However, the Chichester Harbour Trust claimed there is a ‘lack of local leadership’ in coming forward with solutions to prevent what is an ‘emerging environmental catastrophe’. The trust said this is ‘despite many meetings’ involving Chichester District Council, MP Gillian Keegan, the Environment Agency, Ofwat, and Natural England,

The statement added: “We call on our local democratically elected leaders and representatives to step up, show dynamic leadership and serve their communities and ecosystems before it is too late.”

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The district council said it is ‘committed to working together’ with its partners and the MP to ‘improve and protect the harbour for years to come’.

“We recognise that Chichester Harbour is a very special place,” a spokesperson said. “We have been raising concerns with OFWAT and have met with them; we have held a number of meetings with ministers; we’ve questioned and held Southern Water to account at our Overview and Scrutiny Committee; we regularly meet with Southern Water to address concerns raised and identify improvements; and, we are already committing to water efficiency standards and to achieving nitrogen neutrality within planning applications for new housing now and in new homes within our Local Plan Review.”

The council said it is ‘important to understand’ that waste water from treatment plants is responsible for ‘no more than 10 per cent of nitrogen entering Chichester Harbour’.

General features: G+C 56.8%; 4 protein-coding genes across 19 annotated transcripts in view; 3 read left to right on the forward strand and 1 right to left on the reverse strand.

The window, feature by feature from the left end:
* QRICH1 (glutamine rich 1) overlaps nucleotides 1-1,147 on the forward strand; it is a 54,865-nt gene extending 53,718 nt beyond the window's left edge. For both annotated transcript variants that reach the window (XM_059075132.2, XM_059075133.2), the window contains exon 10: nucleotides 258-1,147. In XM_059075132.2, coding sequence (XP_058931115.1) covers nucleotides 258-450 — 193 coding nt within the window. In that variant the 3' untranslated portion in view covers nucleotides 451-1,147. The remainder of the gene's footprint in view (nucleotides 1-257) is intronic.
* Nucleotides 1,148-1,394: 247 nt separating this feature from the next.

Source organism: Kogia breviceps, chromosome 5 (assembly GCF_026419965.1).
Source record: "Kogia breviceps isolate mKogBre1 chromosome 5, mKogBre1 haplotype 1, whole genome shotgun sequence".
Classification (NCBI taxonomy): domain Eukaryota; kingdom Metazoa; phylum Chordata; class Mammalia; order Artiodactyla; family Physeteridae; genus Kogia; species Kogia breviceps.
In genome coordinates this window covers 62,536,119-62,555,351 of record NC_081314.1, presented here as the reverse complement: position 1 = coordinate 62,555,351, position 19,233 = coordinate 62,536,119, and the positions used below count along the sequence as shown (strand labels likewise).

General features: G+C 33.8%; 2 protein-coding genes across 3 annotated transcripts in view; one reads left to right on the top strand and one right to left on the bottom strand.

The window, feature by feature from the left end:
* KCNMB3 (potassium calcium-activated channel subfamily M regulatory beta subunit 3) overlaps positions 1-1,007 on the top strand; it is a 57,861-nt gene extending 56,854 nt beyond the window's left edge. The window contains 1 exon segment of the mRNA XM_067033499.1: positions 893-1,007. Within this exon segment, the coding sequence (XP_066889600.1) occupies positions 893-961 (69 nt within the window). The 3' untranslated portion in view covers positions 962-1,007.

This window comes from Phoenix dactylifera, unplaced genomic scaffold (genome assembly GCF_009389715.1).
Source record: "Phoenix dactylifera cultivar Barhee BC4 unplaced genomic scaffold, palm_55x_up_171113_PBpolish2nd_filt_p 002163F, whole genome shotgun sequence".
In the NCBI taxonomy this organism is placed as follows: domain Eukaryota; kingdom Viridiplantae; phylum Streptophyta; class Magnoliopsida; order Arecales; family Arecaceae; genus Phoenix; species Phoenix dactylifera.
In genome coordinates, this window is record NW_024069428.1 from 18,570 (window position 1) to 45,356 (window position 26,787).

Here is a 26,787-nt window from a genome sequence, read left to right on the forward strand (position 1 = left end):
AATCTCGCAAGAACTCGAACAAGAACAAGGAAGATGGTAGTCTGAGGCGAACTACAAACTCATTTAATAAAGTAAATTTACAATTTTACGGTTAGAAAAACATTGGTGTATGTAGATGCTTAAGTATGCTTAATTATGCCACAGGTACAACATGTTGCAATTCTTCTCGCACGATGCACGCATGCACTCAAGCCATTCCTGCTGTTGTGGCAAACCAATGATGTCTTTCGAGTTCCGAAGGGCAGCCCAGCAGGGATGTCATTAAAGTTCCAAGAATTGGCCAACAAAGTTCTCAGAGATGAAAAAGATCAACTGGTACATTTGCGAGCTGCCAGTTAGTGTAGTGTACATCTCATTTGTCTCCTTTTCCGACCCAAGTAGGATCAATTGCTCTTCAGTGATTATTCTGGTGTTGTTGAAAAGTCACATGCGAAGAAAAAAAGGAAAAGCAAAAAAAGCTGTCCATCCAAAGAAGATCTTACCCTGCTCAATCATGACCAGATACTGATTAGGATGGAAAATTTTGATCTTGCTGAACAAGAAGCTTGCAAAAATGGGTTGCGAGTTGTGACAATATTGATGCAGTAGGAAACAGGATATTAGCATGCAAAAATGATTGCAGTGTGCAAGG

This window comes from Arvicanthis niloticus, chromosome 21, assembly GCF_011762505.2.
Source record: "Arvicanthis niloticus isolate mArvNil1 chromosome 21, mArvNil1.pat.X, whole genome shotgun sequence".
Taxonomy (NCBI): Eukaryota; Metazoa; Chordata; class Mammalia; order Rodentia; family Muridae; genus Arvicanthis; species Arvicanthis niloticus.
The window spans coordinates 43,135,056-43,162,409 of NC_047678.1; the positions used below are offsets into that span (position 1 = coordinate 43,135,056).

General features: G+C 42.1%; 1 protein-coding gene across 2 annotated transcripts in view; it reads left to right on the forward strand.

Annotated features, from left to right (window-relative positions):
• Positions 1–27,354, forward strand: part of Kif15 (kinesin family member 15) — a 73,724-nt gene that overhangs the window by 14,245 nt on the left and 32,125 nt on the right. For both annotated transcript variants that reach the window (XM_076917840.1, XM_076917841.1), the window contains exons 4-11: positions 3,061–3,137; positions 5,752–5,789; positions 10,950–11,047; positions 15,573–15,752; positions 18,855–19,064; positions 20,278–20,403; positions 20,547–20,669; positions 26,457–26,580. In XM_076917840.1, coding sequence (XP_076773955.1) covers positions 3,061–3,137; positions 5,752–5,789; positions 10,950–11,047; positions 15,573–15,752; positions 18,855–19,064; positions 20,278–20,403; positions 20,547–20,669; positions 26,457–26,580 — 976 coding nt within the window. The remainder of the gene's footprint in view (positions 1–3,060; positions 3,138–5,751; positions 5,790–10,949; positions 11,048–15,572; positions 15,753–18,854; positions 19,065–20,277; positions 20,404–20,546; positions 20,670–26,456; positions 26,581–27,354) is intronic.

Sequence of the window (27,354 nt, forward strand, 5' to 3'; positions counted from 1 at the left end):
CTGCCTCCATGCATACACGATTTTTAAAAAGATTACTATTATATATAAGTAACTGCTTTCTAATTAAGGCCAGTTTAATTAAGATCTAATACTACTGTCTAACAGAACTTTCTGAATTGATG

“Far more runs off surrounding farmland as a result of agricultural production,” the spokesperson said. “This is why we are working with our partners to come up with long term solutions that can respond to all of these issues.

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“As part of this we are participating in and supporting the Chichester Harbour Water Quality Group and Chichester Harbour Protection and Recovery of Nature group.

“The organisations participating in this all have a role to play and by working together to develop an action plan we believe that we can make a difference over the long term.”

Southern Water, meanwhile, stressed that it cannot control any development works ‘and we are not a statutory consultee’.

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However, it remains ‘committed to ensuring’ a proportion of its £5 million environmental improvement fund for 2021/22 ‘will be invested in the area’.

“This is in addition to the investment of £6.4 million in preventing groundwater infiltration to the sewer network in the Chichester area.

“Across the region Southern Water is spending £1.7 billion in the next four years on maintaining and improving its waste water network and treatment works to protect the environment.

“This includes £13 million to be invested to improve instrumentation and data capture that further reduces the risk to the environment from storm overflows, including at Budds Farm, which releases into Langstone Harbour.

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“The partnership approach being led by Southern Water recognises the multiple sources of nutrients that impact water quality.

“We seek to work in partnership with developers and are raising incentive payments to encourage sustainable drainage and water efficiency in new homes and business construction.”